Among the startups at the event, Pixellot, an Israeli company, provides AI-based automated camera systems for filming sporting events. Its products were originally intended to be used for professional sporting events, but, as Dehari pointed out, “If such systems are installed at school and municipal gymnasiums, it would be possible to create a long tail video business by selling videos of sporting events held at those locations.”

Pixellot’s automated cameras are equipped with AI technology and can shoot from multiple angles. Originally designed for filming professional sporting events, the cameras have been installed at school and municipal sporting grounds, eliminating the need for camera operators

Originating in the United States, SportsCastr is an app that allows anyone to stream live commentary of a sporting event. This is especially useful for covering sports that are not locally distributed in other countries and not broadcast in other languages. For example, games of the J.League, Japan’s professional football league, are not broadcast in Thailand and Vietnam, even though a number of players from those countries have been performing well. According to Dehari, “I think that even if fans from Thailand, for instance, are interested in the games, there are barriers to watching them live.” He believes that if Thai football fans that follow the J.League were to provide live coverage as sportscasters, it could be possible to expand J.League broadcasts globally. He went on to say:

“It is expensive for platform providers to become multilingual, but SportsCastr solves that problem and, at the same time, provides a means for amateur sportscasters to personally develop and have a side job. By providing such solutions, a startup can completely change its value and appeal.”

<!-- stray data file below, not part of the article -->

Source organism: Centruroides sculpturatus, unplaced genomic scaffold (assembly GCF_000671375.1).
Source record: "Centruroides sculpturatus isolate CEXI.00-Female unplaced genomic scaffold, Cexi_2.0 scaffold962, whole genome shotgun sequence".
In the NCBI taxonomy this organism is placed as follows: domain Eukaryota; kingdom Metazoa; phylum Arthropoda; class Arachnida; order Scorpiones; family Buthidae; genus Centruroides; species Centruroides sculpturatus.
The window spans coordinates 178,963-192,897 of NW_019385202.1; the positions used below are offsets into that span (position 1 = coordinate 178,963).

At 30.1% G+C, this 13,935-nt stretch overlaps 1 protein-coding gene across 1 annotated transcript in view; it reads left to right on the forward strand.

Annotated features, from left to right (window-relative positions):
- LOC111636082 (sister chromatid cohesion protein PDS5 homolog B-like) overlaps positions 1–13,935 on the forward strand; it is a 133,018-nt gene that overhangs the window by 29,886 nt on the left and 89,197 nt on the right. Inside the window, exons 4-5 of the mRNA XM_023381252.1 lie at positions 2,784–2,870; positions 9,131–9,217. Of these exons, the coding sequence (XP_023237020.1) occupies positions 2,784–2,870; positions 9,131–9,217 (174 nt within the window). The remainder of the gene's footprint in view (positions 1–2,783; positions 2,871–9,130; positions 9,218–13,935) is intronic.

The SportsCastr live streaming app is creating a new form of fan engagement by tapping into the natural desire of fans to commentate on games in real time.

Even among unique startups like those mentioned thus far, there are few cases of a single company being able to provide solutions on its own. Therefore, Dentsu can serve as a networking hub, as Koide explained:

“It is still rare for a competition like a triathlon, for example, to be broadcast on TV. If, however, there is a means for watching such an event live along with sportscasters who provide insightful commentary, fan engagement could be generated. That may be possible if we bring together a combination of services like SportsCastr and Pixellot.”

The kind of support program that startups have been hoping for

Yuta Yasutake, Transformation Producer

When a startup support program has a limited time frame, it is not easy to narrow down possibilities to the point of envisioning an actual business. Nevertheless, Dentsu’s members got used to such constraints, as Koide explained:

“Firstly, we confirmed the feasibility of actually applying the technologies, and assessed whether the practical application of each one for teams and athletes would be genuinely useful for providing solutions and eventually make people happy. That plan-do-check-act cycle had to be carried out swiftly. Getting things done quickly is important for startups, and delays of only a few months could actually lead to the end of the company. Therefore, we determined what teams and athletes should be subject to each proof of concept and whose cooperation should be secured. We had to make proposals on the spot and create favorable conditions, but, frankly speaking, a great deal of effort was required.”

Yasutake added the following:

“Business development for the program’s startups had to be carried out within a limited amount of time. Conventionally, Dentsu’s business has been based on a client orientation approach, but in this case, we had to identify the solutions to pursue ourselves. What I learned during that process is that you must have guts and act decisively. A plan can be devised in a day, but it will turn out differently after you work on it for a while. I rediscovered that every day.”